Buying Bank-Owned REOs: 5 Tips for Getting the Deal

Buying Bank-Owned REOs: 5 Tips for Getting the Deal

Buying bank-owned real estate, or REOs, is a great way to grow your real estate portfolio and get terrific deals.  Across the nation, there have never been more properties that have been foreclosed on by banks, ready to be purchased.  Often times, they can even be purchased at a significant discount.  Finding the deal, however, is only part of the challenge.  Because foreclosed properties can often times be purchased at a big discount, they attract a lot of potential investors and bidding on them can be a very competitive process.

In a competitive buying opportunity, you must set yourself apart from the competition.  There are definitely some tricks to winning the bid when dealing with bank-owned REOs.   By making a few key adjustments to your offers you can significantly increase the odds of being the “chosen” buyer and making a ton of money.

5 Tips for Buying Bank-Owned REO Properties:

  1. Consider bigger deposits – Banks love big earnest money deposits.  They take them as a sign of the seriousness of the buyer and the likelihood of them being able to close the deal (whether that is accurate or not).  Consider putting higher deposits into your offers.
  2. Put down “Hard” money – Banks prefer to see your earnest money deposits go “hard” as soon as possible.  This means that they become non-refundable and again show them that you are a very serious buyer.  I don’t recommend putting down “hard” money until you’ve done the due diligence or are near 100% certain that you are going to close the deal.  Remember, it’s money you risk losing if you don’t purchase the property.  I have personally seen investors lose a deal and up to $100,000 in deposits because their closing fell through.  Don’t let this be you.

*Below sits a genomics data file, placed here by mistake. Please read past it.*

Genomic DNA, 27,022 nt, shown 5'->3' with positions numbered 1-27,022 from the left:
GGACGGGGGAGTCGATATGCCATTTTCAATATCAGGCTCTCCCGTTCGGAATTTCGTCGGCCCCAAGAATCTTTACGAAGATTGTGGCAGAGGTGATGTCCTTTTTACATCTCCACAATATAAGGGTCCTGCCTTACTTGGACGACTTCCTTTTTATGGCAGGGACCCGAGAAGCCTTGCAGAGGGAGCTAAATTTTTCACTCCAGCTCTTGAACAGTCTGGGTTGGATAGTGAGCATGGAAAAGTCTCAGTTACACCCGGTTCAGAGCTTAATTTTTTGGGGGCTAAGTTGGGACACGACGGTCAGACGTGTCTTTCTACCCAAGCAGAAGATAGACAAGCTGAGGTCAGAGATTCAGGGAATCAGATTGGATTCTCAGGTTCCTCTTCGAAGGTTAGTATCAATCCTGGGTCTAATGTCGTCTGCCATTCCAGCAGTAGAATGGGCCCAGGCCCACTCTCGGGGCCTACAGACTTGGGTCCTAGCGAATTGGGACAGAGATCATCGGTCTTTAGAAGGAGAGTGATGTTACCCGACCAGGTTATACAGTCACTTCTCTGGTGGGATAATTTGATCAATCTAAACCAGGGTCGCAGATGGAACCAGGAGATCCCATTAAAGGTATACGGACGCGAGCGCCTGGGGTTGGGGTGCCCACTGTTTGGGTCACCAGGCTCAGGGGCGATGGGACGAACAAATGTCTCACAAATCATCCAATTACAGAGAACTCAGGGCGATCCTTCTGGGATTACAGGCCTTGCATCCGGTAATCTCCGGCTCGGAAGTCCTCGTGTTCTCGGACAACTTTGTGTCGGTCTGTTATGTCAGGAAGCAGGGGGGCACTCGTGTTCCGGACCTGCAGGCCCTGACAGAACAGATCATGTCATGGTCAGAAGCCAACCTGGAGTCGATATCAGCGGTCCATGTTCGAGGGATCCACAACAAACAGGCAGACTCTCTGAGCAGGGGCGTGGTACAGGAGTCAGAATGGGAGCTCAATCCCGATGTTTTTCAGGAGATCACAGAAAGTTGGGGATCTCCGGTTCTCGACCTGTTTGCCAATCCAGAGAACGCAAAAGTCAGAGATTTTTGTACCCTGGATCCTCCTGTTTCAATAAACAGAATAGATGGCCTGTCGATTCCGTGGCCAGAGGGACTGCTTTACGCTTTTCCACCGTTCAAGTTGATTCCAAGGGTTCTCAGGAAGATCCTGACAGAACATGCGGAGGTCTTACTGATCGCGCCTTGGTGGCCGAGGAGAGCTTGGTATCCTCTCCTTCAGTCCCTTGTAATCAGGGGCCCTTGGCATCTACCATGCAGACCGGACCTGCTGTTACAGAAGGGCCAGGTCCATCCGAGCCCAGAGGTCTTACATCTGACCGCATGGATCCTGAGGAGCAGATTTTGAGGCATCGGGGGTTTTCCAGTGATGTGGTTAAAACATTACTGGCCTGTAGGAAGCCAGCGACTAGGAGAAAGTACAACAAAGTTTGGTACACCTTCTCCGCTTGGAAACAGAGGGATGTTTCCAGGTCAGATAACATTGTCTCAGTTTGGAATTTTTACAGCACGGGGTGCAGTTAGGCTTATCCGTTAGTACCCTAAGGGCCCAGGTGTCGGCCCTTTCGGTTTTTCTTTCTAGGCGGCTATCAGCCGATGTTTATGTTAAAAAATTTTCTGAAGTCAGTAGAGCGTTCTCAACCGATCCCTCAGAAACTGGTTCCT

3. Close quickly – One of the biggest fears of a bank when picking a buyer is that you’re not going to be able to close.  Once they’ve made the decision to sell, they want it done quickly.  By putting quick closing timeframes into your offers you can set yourself apart from offers with more conservative closing timelines.  You can sometimes even win a deal with a lower offer price if you close quicker than your competition.
  4. Ability to close – Again, banks want to make sure they select a buyer who can close.  They don’t want to have to remarket the property once they’ve taken it off the market, costing them time and money.  Anything you can do to demonstrate your ability to close the transaction is a major plus in their eyes.  A few ways to do this is by showing “proof of funds” to close, showing them your experience, and providing references.
  5. Work directly with the bank or listing broker – This isn’t always a possibility, but when you can it’s always better to work directly with the bank and buy the property before it even goes onto the market.  To do this you must establish great relationships with the banks that have the opportunities and become their go to person.  If you don’t have a relationship with the bank, the next best thing is to work directly with the listing broker.  By doing this, you will have an inside track on the investment and they won’t have to split their commission with another broker.  In my experience, if you have anywhere close to the same offer as another buyer, but are the only one working directly with the listing broker, you’ll get the deal (amazing how that tends to work out).

Buying bank-owned REO investment properties can be a great way to grow your portfolio.  You can often you can get deep discounts that turn into huge profits.  However, there are some keys to being the chosen buyer in a competitive buying situation.  Putting down bigger deposits, making the deposits go “hard” faster, demonstrating your ability to close and close quickly, and working directly with the seller or the seller’s broker can put you in the driver’s seat.

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